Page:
Round Robin Scheduling Questions

toddatm wrote on Friday, April 27, 2012:

I’ve taken the IAR tools port for the Cortex M3 (specifically the STM32F103ZE) and ported it to gcc 4.6.2 (yagarto). I’m just having a look at several of the examples in the “Using FreeRtos…” document and trying to make sure things are working.

One of the thing that puzzles me is I create 2 tasks both with priority 1. All they do is check which task they are and increment 1 of 2 counters. In my debugger I stop the core and clear both counters then let it run awhile and stop it again. 1 counter is twice the other counter. Shouldn’t they be fairly close to the same? I’m just surprised that 1 task appears to be getting twice as much time as the other. My tick time is set to 0.001 (that was the default with the demo).

Another thing that puzzles me is I set a break point on both increment counters statements and it always hits one but not the other. If I set it on one or the other it does hit both, but if I set it on both, it always hits the first one (task 1) and never on task 2. Task 2, in fact, starves.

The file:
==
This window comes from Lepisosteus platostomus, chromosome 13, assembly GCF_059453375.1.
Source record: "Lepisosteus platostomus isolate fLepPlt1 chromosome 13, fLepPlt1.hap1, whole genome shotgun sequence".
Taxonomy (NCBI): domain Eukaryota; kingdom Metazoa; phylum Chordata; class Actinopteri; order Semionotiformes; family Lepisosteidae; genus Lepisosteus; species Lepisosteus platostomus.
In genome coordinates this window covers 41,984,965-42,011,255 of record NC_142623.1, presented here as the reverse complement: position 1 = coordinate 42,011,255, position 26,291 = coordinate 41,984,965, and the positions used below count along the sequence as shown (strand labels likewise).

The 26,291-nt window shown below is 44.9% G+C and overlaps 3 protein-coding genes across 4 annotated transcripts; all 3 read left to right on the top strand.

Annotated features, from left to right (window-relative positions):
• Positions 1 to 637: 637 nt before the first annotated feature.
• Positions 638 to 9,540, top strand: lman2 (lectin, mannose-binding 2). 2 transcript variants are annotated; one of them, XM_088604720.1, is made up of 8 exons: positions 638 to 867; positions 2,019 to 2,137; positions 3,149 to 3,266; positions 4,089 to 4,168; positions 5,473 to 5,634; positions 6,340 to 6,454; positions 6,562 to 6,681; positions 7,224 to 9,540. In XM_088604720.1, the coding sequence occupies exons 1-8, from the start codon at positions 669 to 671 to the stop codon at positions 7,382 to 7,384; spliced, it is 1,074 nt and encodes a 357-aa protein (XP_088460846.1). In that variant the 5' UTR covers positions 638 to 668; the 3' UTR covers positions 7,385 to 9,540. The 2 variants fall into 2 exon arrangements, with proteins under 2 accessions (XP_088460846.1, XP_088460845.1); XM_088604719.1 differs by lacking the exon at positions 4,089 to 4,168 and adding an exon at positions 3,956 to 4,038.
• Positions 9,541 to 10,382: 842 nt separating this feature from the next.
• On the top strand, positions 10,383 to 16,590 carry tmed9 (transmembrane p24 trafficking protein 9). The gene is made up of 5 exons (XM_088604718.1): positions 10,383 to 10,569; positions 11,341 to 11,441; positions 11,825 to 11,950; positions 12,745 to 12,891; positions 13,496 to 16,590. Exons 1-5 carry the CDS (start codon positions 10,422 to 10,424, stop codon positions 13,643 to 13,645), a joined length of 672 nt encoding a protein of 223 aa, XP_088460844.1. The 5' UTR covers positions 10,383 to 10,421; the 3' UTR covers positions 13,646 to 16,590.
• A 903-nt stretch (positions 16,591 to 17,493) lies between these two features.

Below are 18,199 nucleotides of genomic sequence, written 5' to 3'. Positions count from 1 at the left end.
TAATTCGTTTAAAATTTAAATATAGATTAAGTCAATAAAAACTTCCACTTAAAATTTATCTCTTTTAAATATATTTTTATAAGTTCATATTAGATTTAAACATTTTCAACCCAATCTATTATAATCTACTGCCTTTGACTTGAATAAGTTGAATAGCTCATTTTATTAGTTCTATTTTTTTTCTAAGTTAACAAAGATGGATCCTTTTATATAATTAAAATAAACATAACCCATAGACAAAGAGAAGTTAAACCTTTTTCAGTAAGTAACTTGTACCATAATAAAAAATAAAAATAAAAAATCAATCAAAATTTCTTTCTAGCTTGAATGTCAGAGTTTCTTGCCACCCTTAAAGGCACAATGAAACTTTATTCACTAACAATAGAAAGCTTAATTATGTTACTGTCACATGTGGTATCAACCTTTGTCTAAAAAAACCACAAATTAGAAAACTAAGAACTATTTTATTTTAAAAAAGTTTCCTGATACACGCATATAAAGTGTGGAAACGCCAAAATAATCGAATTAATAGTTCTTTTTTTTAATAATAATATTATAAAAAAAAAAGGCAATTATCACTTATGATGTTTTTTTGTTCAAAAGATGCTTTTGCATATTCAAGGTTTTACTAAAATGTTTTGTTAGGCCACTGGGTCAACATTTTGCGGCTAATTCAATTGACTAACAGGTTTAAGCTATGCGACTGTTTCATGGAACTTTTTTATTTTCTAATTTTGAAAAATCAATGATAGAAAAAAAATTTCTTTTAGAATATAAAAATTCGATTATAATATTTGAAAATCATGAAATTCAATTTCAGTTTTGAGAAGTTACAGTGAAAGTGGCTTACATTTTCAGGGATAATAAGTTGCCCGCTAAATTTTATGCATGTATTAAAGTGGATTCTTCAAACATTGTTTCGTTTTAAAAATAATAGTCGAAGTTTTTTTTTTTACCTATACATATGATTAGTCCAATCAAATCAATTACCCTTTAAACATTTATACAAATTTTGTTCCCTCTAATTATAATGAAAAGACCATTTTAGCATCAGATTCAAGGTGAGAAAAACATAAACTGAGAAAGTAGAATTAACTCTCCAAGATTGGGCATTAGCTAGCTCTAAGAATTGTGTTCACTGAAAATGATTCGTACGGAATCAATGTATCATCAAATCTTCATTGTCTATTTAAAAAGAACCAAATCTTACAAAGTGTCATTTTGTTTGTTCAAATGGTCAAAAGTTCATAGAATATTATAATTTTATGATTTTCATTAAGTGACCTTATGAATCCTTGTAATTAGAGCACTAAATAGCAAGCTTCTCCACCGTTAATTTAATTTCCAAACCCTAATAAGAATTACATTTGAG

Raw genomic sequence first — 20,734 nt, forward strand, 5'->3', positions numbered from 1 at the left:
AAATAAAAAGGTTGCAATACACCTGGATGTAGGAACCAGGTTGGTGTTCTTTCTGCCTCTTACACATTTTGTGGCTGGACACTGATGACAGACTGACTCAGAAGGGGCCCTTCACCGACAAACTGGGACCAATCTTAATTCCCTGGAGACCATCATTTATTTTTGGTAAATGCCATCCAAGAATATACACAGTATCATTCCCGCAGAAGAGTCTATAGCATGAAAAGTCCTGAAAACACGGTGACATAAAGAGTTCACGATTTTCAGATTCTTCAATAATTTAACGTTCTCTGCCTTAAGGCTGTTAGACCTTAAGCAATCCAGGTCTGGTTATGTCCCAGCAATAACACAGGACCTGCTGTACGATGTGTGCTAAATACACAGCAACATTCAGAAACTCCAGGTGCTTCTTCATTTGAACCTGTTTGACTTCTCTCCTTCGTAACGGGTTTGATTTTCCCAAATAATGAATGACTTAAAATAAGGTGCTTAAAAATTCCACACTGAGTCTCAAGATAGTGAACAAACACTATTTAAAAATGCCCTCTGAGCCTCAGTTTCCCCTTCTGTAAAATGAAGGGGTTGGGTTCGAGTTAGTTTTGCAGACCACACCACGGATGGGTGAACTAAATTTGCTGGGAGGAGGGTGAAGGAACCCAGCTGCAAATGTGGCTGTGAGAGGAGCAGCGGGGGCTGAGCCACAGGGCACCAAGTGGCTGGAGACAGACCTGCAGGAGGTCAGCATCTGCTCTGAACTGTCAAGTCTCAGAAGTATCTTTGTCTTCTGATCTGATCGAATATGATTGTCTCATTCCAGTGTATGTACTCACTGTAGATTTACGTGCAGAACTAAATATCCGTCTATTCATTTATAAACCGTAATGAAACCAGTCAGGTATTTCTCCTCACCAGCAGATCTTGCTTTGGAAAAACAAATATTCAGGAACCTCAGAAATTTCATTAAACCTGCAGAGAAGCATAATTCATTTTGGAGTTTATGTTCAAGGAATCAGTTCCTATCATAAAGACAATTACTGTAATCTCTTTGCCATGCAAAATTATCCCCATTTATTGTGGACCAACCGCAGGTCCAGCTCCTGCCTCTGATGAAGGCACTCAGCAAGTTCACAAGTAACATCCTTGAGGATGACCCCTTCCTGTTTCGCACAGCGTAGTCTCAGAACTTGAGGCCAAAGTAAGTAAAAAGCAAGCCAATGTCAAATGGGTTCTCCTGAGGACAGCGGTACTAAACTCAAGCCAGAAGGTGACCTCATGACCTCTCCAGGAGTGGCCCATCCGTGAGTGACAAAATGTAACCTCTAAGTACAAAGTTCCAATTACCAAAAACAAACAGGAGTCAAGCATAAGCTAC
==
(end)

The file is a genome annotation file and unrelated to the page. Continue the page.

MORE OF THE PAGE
It looks basically like

if (taskNum == 1)

I am new to this Rtos and forum. I just want to verify things are working and how before I move into design/coding of my application.


richard_damon wrote on Friday, April 27, 2012:

If you code is just

while(1) {
  if(taskNum == 1) {
  } else {

Than your 2:1 difference could just be in the relative efficiencies of the true vs false path in the complied codes assembly. If th fals paths code does more branching, it could slow the program down enough to make this sort of difference.

If you add a taskYield() call in the loop (or a taskDelay(1) ), then you will find the count much closer… Without a statement like one of these, each task will spin in the loop MANY times until the next tick arrives, and then the scheduler will switch to the other, which will run many times itself (relative numbers will be based on how long each loop tasks vs the tick time). If the debugger stops the tick counter, then that would also explain always hitting the first task, it just hasn’t used up its 1 ms of execution time yet. (If it doesn’t, then stepping through a program becomes very difficult, as the next action after a breakpoint will always be go to the tick interrupt.